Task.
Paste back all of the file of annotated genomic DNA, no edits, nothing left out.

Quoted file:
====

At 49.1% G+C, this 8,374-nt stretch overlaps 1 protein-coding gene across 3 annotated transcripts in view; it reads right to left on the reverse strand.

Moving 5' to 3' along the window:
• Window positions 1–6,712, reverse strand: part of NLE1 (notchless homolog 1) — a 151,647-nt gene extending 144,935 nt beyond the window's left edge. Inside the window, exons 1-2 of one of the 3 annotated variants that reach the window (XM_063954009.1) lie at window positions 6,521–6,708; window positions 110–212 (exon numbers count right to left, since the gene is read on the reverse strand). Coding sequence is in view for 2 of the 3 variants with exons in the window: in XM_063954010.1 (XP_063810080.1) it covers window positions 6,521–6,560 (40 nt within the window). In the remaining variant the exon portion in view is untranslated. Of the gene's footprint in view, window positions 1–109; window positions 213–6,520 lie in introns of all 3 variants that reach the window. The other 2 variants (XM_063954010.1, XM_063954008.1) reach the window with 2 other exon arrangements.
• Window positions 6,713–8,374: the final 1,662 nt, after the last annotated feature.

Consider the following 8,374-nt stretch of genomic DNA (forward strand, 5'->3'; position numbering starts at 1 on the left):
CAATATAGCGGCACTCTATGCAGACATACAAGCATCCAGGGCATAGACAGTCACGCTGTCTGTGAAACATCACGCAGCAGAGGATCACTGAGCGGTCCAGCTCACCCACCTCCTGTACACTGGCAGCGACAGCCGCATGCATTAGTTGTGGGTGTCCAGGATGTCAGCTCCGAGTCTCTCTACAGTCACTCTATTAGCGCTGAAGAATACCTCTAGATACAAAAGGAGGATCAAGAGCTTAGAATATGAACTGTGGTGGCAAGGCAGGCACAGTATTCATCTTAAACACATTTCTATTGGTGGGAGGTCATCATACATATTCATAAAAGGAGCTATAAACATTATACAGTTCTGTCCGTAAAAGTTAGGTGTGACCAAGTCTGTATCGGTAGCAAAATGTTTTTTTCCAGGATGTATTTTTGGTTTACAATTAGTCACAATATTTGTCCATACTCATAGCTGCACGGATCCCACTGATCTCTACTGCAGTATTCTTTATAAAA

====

At 49.1% G+C, this 8,374-nt stretch overlaps 1 protein-coding gene across 3 annotated transcripts in view; it reads right to left on the reverse strand.

Moving 5' to 3' along the window:
• Window positions 1–6,712, reverse strand: part of NLE1 (notchless homolog 1) — a 151,647-nt gene extending 144,935 nt beyond the window's left edge. Inside the window, exons 1-2 of one of the 3 annotated variants that reach the window (XM_063954009.1) lie at window positions 6,521–6,708; window positions 110–212 (exon numbers count right to left, since the gene is read on the reverse strand). Coding sequence is in view for 2 of the 3 variants with exons in the window: in XM_063954010.1 (XP_063810080.1) it covers window positions 6,521–6,560 (40 nt within the window). In the remaining variant the exon portion in view is untranslated. Of the gene's footprint in view, window positions 1–109; window positions 213–6,520 lie in introns of all 3 variants that reach the window. The other 2 variants (XM_063954010.1, XM_063954008.1) reach the window with 2 other exon arrangements.
• Window positions 6,713–8,374: the final 1,662 nt, after the last annotated feature.

Consider the following 8,374-nt stretch of genomic DNA (forward strand, 5'->3'; position numbering starts at 1 on the left):
CAATATAGCGGCACTCTATGCAGACATACAAGCATCCAGGGCATAGACAGTCACGCTGTCTGTGAAACATCACGCAGCAGAGGATCACTGAGCGGTCCAGCTCACCCACCTCCTGTACACTGGCAGCGACAGCCGCATGCATTAGTTGTGGGTGTCCAGGATGTCAGCTCCGAGTCTCTCTACAGTCACTCTATTAGCGCTGAAGAATACCTCTAGATACAAAAGGAGGATCAAGAGCTTAGAATATGAACTGTGGTGGCAAGGCAGGCACAGTATTCATCTTAAACACATTTCTATTGGTGGGAGGTCATCATACATATTCATAAAAGGAGCTATAAACATTATACAGTTCTGTCCGTAAAAGTTAGGTGTGACCAAGTCTGTATCGGTAGCAAAATGTTTTTTTCCAGGATGTATTTTTGGTTTACAATTAGTCACAATATTTGTCCATACTCATAGCTGCACGGATCCCACTGATCTCTACTGCAGTATTCTTTATAAAA